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  1. It is with great regret that I have to pass on the news of our friend Glover passing “to his reward”. Behind the pseudonym was a quiet, much-loved family man – Aidan Dunne. I received a letter from his wife Barbara yesterday, telling me that he had passed away in early August. I had been in touch with her, after Aidan expressed a desire to see his work retained in some way. I made some progress with that back on August. I last met Aidan exactly a year ago, at Blackrock, when he bought the CIE Cattle kits which you can see, superbly built and finished, in an earlier post on the Glover’s Workbench thread. Take a look at that thread and the Pettigo Co Donegal thread to see some very fine scratch-building – what we modellers of an earlier era have to do. He showed great ingenuity and skill to produce just the coaches and other rolling stock which he wanted. Please join me in passing on condolences to Aidan’s wife Barbara, daughter Paula and the rest of the family circle. May he Rest In Peace. Leslie
    30 points
  2. Hi everyone, There has been some silence on this project and I must admit that's down to IRM, and not Robert, so apologies to both Robert and all of you who are interested in this footbridge for that. We were so impressed with Robert's design and attention to detail that we approached him with a view to mass produce his footbridge design rather than do a small run 3D print, which he has very graciously agreed to. So, this will be a new scenic accessory from IRM! What's more, we are working on a modular concept for the bridge, allowing for various spans and orientations, giving you greater flexibility to fit in on your layout! The plan is that it will fully painted and with the bare minimum for assembly. We are currently working with our factory to get this production ready, and we will have a full update and launch including specs, prices, ordering information and more later this year, so please bare with us on that. We will have more details in due course, but with the design being so good and now with a factory fit and finish, it promises to be a must have for any Irish layout! Cheers! Fran
    29 points
  3. At last some good news people End May delivery: MM0124, MM0129, MM0134. IE logo. So should be available to purchase after June 8th End June delivery: MM0121, MM0135 CIE grey. MM0125, MM0131 CIE Black, hopefully available after July 7th End July delivery: MM0126, MM0132 CIE supertrain. MM0127, MM0130, MM0133 IR logo, available early August As you are probably aware, shipping from China is somewhat erratic (and expensive) due to medical supplies getting priority, but PM is already working on it. All going well, he would hope to start shipping to retailers from 8th.June. No RRP yet Hip Hip.......
    28 points
  4. Some photos of layout named after a combination of my local, Heuston Station (for the passenger stock) & North Wall (for the freight). Era is loosely based around 2005 - 2008 when you could still see Cravens, Mark 3's, 141 & 181 in operation, along side 071 and 201 class locos. I took the photos after l removed the stock to clean the rails- rare to have nothing on it! I don't have the expertise of most on here on the modelling front. l owe a huge amount to so many guys here who helped along the way. It was kinda the dream even getting to this point and there is a long way to go but here's where l am today.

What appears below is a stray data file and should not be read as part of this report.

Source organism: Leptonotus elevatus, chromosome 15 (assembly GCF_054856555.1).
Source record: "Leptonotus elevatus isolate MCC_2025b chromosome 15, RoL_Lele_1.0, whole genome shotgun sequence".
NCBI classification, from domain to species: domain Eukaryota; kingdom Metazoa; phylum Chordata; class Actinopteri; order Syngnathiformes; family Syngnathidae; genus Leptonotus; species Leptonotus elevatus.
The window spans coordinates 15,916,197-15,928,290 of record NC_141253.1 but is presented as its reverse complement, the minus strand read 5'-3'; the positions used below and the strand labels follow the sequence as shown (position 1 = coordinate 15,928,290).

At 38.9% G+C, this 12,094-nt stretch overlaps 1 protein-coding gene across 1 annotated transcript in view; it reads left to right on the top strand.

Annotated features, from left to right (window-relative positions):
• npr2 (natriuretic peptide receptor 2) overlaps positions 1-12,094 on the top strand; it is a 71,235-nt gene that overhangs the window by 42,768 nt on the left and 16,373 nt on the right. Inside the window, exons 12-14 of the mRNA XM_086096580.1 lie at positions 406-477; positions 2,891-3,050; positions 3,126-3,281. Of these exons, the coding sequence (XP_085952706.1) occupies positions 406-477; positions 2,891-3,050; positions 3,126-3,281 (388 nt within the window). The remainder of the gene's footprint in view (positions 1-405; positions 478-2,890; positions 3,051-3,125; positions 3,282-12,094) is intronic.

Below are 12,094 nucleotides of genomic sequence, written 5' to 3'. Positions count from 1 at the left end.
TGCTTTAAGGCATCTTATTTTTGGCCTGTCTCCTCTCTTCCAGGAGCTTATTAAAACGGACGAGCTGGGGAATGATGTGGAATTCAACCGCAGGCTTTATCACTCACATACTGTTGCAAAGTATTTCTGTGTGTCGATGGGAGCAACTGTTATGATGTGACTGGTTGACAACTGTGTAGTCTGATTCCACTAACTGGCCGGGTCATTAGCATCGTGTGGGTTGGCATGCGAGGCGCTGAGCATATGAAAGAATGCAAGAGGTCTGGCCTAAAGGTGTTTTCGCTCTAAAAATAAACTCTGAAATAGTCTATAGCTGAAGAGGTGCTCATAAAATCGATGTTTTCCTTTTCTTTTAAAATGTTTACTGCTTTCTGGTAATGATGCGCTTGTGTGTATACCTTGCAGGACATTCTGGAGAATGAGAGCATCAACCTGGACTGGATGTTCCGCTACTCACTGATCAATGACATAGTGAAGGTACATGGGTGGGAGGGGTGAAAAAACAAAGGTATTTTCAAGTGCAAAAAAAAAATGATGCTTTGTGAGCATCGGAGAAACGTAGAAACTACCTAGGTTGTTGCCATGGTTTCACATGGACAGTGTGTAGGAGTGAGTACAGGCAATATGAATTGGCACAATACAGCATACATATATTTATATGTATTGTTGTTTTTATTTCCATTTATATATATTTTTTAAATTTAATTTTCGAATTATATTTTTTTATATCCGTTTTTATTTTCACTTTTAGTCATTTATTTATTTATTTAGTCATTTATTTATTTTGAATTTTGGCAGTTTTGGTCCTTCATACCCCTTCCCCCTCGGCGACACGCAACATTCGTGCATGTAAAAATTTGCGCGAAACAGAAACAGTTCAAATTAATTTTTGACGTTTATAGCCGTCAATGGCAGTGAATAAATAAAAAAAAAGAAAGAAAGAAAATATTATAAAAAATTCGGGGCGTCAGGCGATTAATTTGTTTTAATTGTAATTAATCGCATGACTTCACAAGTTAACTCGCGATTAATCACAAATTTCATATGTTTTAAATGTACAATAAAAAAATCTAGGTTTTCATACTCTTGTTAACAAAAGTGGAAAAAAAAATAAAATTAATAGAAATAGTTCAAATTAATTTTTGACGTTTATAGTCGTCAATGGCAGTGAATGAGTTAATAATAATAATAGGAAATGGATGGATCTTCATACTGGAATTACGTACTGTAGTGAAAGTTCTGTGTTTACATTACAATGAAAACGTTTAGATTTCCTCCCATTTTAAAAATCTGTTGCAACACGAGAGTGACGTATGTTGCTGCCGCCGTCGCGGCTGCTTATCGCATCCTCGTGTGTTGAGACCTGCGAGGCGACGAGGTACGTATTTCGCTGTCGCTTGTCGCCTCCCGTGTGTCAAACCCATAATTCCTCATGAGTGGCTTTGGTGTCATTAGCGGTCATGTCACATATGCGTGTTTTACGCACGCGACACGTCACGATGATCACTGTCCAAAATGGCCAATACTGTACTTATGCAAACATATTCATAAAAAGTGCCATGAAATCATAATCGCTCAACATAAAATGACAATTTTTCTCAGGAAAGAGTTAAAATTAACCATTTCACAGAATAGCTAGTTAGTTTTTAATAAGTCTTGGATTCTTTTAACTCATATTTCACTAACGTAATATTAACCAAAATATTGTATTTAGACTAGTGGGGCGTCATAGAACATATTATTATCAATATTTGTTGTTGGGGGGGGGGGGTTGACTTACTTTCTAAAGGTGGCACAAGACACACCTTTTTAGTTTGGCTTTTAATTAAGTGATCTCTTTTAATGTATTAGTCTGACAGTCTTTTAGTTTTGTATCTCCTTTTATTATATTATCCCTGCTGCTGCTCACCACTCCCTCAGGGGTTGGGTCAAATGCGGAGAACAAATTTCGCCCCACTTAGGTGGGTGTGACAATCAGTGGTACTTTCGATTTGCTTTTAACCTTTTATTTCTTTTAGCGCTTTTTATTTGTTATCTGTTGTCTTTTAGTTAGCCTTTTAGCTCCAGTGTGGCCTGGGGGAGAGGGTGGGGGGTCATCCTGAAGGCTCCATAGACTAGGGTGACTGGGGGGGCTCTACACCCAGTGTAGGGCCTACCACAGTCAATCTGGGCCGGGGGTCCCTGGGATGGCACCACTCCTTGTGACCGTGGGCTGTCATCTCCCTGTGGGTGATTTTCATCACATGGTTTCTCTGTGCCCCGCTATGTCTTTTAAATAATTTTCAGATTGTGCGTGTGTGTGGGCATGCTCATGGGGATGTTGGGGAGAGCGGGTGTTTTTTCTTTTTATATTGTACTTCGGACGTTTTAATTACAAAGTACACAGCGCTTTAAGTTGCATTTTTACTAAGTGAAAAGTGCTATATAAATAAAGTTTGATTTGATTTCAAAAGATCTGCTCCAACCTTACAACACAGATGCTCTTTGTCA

26 points
  5. Today, 12/09/20, two days after my 78th Birthday, our Postman delivered a wee parcel. To my delight it is my 121 from The Paddy Murphy Stable. This delivery made me thing a wee bit. I thought of my age, my model railway, the locomotives I am running; as I prepare for a professional Filming Session of Old Blarney this Thursday. Most importantly, my thoughts turned to the man who made it possible for me to have models of Irish Locomotives, and rolling stock, Paddy Murphy. His production of accurate models of the 141 and 181 Locomotives as used on our Railway System, and each of the models he has produced since then made me feel extremely grateful to him. Did I do anything - yes. I telephoned the great man. He was taking a walk in a Park and took the time to have a conversation with me. I would like to extend an invitation to each individual on this forum who reads, contributes and has an interest in Model Railways. Please add your personal thanks to Paddy for all he had done for you, your hobby and the RPSI by adding your name and a message to him through this page. My sincere thanks, to you, Paddy Murphy, David White.
    25 points
  6. Decorated Samples of the A Class! Here is what we have all been waiting for; decorated samples of our hotly anticipated A Class locomotives! Over the coming days we will bring you photos of each decorated sample we have received from China, beginning with our special edition A1 in as delivered condition! As you can see, the class leader is resplendent in original silver livery, which particularly shows off the bogie detail! There are some small changes to be made, but overall we are very happy with this one! Enjoy the photos below! We will reveal another A Class tomorrow, and then one each day next week, so make sure you check in with us daily for a new look! A1 is our special edition A Class and will be available in a wooden presentation box. Limited to just 250 models, it is due in September. A limited amount remain on pre-order. Make sure you don't miss out, order your A1 today: https://irishrailwaymodels.com/collections/a-class-locomotive/products/a1-a-class-locomotive